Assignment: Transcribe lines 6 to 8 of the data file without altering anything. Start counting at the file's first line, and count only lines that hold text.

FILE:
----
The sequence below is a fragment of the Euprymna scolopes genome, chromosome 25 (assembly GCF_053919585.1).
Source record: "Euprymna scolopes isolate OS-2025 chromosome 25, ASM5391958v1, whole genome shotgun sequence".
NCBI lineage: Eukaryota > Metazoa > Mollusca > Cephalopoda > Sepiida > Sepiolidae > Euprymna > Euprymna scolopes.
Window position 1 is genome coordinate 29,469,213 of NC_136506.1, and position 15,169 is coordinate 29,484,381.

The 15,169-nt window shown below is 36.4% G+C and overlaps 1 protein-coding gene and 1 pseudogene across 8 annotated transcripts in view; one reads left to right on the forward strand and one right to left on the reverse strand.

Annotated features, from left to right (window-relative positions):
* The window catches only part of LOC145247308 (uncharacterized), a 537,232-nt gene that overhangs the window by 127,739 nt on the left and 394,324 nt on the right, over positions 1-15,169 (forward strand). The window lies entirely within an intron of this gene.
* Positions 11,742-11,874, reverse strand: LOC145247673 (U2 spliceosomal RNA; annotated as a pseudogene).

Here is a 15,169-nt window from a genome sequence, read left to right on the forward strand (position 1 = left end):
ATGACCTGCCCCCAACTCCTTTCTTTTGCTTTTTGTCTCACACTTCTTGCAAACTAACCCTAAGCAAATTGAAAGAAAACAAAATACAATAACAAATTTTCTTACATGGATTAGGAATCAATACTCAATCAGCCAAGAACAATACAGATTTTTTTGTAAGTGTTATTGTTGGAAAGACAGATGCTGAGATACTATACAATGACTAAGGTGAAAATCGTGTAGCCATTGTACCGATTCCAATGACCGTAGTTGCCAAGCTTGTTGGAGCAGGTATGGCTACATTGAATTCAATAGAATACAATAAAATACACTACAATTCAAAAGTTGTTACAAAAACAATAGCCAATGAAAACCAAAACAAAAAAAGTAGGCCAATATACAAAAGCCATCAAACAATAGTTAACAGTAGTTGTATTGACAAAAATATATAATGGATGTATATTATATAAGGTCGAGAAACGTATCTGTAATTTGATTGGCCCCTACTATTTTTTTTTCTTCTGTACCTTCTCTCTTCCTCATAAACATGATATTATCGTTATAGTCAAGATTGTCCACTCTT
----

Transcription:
Annotated features, from left to right (window-relative positions):
* The window catches only part of LOC145247308 (uncharacterized), a 537,232-nt gene that overhangs the window by 127,739 nt on the left and 394,324 nt on the right, over positions 1-15,169 (forward strand). The window lies entirely within an intron of this gene.
* Positions 11,742-11,874, reverse strand: LOC145247673 (U2 spliceosomal RNA; annotated as a pseudogene).